Property practitioners are often involved in marketing property which is an asset in a deceased person’s estate. However, buying from a deceased estate can deter buyers or investors from pursuing the purchase because such transfers are known to take longer than usual to finalize.
Surviving spouses or heirs may not always want to take ownership of property left behind in a deceased loved one’s estate and will consequently instruct an estate agent to market the property.
However, it is up to the property practitioner to manage the expectations of prospective buyers by informing them of factors which could delay the transfer of ownership.
It should be considered that only the executor of the estate as appointed by the Master of the High Court is authorized to issue a mandate to a property practitioner to market the property in question.
Such authorization is only granted after the Letters of Executorship are issued by the Master and, these letters can only be issued once the relevant documents have been submitted to the Master’s office. This process can take up to three months.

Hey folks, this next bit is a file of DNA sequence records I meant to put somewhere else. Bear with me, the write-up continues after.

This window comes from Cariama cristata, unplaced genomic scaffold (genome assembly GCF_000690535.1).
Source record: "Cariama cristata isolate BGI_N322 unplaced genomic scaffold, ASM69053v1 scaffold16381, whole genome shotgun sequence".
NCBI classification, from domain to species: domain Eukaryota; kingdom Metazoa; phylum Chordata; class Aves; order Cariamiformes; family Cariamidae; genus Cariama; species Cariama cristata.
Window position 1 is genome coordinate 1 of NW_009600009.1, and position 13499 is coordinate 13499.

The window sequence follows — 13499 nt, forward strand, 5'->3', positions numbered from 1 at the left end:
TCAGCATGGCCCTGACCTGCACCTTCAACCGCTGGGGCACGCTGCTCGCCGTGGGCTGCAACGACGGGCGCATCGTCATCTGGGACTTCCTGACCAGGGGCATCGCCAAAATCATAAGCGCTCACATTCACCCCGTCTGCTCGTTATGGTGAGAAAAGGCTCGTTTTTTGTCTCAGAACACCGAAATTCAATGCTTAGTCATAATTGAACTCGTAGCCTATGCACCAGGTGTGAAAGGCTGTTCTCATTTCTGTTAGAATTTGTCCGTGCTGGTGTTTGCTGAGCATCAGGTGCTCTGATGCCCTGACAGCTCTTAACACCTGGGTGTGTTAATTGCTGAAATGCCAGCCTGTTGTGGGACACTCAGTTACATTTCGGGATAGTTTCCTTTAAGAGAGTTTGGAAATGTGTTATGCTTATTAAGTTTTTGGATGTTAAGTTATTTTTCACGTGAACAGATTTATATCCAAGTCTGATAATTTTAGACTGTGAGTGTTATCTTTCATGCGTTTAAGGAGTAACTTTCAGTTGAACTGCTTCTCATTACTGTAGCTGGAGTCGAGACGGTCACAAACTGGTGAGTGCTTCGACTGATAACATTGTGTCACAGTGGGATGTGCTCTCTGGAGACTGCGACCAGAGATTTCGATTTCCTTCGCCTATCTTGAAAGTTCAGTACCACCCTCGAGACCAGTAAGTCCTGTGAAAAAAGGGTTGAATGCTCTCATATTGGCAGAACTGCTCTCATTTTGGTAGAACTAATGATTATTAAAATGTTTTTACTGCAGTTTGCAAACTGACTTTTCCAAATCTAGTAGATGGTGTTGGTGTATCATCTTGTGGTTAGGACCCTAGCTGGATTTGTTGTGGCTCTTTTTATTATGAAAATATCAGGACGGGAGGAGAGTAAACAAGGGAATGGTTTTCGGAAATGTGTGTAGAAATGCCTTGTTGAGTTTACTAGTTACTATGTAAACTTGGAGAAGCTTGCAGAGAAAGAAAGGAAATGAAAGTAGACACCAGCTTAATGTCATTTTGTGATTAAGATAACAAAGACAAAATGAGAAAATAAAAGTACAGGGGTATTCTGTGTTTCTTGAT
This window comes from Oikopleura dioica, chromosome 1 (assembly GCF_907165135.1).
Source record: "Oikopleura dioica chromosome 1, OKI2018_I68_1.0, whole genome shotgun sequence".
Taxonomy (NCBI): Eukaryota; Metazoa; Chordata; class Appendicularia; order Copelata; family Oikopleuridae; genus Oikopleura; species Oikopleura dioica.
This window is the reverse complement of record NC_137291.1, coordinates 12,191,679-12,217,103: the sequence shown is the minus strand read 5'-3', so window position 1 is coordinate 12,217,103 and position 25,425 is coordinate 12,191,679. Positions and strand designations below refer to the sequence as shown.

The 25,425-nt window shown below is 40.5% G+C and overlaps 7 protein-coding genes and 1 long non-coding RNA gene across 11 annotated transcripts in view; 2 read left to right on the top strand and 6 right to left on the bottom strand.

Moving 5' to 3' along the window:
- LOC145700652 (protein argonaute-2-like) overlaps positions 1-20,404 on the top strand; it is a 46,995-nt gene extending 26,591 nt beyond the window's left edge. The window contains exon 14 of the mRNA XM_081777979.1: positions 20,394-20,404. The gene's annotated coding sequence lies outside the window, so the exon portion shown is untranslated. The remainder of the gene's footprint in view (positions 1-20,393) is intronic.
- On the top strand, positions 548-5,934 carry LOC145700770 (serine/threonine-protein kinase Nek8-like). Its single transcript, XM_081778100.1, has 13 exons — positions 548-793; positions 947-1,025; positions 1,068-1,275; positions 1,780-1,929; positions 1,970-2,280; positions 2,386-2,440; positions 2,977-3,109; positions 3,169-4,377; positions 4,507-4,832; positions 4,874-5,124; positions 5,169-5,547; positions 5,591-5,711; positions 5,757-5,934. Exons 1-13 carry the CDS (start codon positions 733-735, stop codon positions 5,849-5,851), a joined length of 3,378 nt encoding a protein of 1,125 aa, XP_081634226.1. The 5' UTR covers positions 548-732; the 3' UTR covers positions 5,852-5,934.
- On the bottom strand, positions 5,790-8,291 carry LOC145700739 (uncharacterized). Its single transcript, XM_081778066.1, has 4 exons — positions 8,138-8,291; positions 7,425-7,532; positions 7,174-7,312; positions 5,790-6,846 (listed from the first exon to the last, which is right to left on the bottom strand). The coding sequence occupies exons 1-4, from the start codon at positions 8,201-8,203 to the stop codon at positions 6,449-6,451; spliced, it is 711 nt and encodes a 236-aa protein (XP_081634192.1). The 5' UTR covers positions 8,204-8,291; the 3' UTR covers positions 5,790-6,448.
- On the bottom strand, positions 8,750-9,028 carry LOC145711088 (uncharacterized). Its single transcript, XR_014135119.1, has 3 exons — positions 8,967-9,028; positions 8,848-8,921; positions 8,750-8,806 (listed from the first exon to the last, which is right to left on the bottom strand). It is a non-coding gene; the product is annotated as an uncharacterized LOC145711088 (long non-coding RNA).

If a deed of sale is entered into prior to the formal appointment of an executor, it will be considered invalid and, therefore, cannot be authorized.
For this reason, it is crucial that to ensure that the appointed executor has received the Letters of Executorship before they sign any sale agreement.
Property practitioners involved in marketing the property must request the Letters of Executorship from the executor to ensure that the seller is fully authorized to issue a mandate to the estate agent.
According to section 42(2) of the Administration of Estates Act, the Master of the High Court must consent to the sale. This can only happen once the agreement of sale has been signed.
The conveyancing attorney will request the executor to sign a formal application before submitting the application to the Master for its consent, along with all the necessary supporting documents. It is required that all heirs who have interest in the property must provide written consent to sell the property in question.
The process of obtaining consent from the Master, as well as all the heirs of the deceased estate can be a lengthy and time-consuming process.
Our property attorneys in Cape Town and Johannesburg are able to assist you with this process.
Contact us for more information.
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